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  #21  
Old 08-29-2013
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Re: The Perils of Rafting On

I raft up occasionally, plan to do it this weekend. Learned from one adventure that it can go wrong quickly. We were a three boat raft with one boat anchored. We were mostly all in the water swimming with the anchor boat owners dingying around visiting with other friends in other rafts. A sudden wind shift due to a passing T-storm out on the bay caused us to start dragging. There were very many other boats and rafts in the area. I quickly got into my boat (a power boat at the time) and began pulling in lines we were using to keep us from drifting away while floating around and swimming. The anchor boat's owners showed up while we were trying to get squared away. He started his engine and promptly wrapped a stray line around his prop. Meanwhile we were drifting down toward the next line of rafted boats. I attemped to start my engine to try and take some tension off the anchor and slow us down so the anchor would set. I promptly wrapped my prop. So, into the water I and the anchor boat owner go to clear our props. As we were doing this, the 3rd boat in the raft began to untie and get clear of the raft but before getting clear, the anchor boat's bowsprit poked a hole in the plexi window in the side of their boat. About the time we got the props cleared and began breaking the raft up, we came down on the next line of boats. We fended off, got past them without any more damage being done and split up. we then re-anchored and enjoyed the rest of the day. I learned a lot from this incident and now own the sailboat that got a hole poked into it. I'm much more careful and aware of conditions when rafted up now and will quickly break off if I see something that looks funny or conditions begin to change.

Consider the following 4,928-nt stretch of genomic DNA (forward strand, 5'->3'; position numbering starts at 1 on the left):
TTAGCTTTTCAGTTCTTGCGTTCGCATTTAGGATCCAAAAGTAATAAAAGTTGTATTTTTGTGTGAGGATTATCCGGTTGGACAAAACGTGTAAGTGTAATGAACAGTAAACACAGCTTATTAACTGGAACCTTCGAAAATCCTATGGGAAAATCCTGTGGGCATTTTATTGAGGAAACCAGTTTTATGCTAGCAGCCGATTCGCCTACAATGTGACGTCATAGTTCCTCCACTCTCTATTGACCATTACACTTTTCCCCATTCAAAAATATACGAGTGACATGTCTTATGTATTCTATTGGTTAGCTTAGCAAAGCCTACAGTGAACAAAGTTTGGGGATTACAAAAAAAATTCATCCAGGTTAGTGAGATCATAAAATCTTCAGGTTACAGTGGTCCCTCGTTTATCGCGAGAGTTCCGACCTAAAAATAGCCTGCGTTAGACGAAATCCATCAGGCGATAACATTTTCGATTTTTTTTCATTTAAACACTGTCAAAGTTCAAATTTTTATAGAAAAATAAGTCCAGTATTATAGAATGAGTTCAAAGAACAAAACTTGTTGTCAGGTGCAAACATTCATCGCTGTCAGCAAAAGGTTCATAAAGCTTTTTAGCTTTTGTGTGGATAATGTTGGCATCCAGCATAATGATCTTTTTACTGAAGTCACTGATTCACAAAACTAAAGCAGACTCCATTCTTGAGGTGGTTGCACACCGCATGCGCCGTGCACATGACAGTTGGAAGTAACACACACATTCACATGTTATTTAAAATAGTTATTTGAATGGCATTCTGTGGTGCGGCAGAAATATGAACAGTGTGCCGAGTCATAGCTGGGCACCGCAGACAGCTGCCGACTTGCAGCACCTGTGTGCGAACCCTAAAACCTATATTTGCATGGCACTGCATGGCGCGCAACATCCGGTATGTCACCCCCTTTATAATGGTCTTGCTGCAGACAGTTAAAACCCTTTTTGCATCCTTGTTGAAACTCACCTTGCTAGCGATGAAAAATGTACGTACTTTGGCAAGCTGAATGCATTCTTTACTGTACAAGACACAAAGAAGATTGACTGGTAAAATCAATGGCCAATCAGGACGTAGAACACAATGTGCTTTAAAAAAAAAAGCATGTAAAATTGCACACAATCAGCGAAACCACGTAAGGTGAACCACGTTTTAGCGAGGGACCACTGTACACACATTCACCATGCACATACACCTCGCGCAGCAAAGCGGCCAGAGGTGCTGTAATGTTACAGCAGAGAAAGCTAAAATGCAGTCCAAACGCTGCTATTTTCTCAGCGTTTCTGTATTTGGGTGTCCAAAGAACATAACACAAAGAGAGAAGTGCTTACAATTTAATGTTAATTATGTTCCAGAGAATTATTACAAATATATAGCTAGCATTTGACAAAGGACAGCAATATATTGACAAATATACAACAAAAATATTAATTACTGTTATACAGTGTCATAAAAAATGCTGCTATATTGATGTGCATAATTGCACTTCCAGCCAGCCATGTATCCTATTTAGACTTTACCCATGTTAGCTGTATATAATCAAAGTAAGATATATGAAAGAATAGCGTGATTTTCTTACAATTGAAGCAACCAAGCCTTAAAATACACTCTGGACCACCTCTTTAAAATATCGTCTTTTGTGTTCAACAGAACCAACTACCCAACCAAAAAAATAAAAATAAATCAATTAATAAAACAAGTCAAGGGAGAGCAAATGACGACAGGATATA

Kevin
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  #22  
Old 08-29-2013
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Re: The Perils of Rafting On

Dragging rule #1.

If dragging - let out more rode, increase your scope.
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  #23  
Old 08-29-2013
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Re: The Perils of Rafting On

Quote:
Originally Posted by jackdale View Post
Dragging rule #1.

If dragging - let out more rode, increase your scope.
Yep, generally that works. In our case we were heading for the next raft of boats and didn't have time/room to let out more rode. There were lots of other boats having the same problem as us. In fact we were feeling kinda smug watching others having trouble for several hours until we broke loose. LOL Anchoring is definately a spectator sport.

Kevin
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Old 08-30-2013
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Re: The Perils of Rafting On

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Originally Posted by jackdale View Post
Dragging rule #1.

If dragging - let out more rode, increase your scope.
NOT dragging rule #1. Always have more than enough scope out BEFORE you need it.

I maintain that not putting out enough scope is the #1 reason most people drag. Sure, there are tight spots where short scope is necessary, but in most cases there is room. What's the real reason NOT to put out 7:1 or 10:1 (with rope) if you can??? Usually there isn't a good reason not to put out a lot of scope. People put out less out of habit I think...

If I put out less than 5:1 with my 3/8 chain, I have to have a mental conversation with myself justifying why I feel it is safe to make an exception.

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  #25  
Old 08-30-2013
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Re: The Perils of Rafting On

There are many, many anchorages in BC (and, I suspect, WA state) where the textbook scope or more is simply not do-able, either due to congestion, excess depth vs swing room, or nearby obstructions (reefs, rocks, docks, etc).

I'm sure that it's true that most dragging situations are due to inadequate scope, technique, or diligence. However around here we have to 'make do' with what's practical.

The good news is that, esp in summer, up here conditions generally mellow overnight, often to calm, and we have no shortage of good, sheltered options. These same conditions make rafting up a far less stressful situation.
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Old 08-30-2013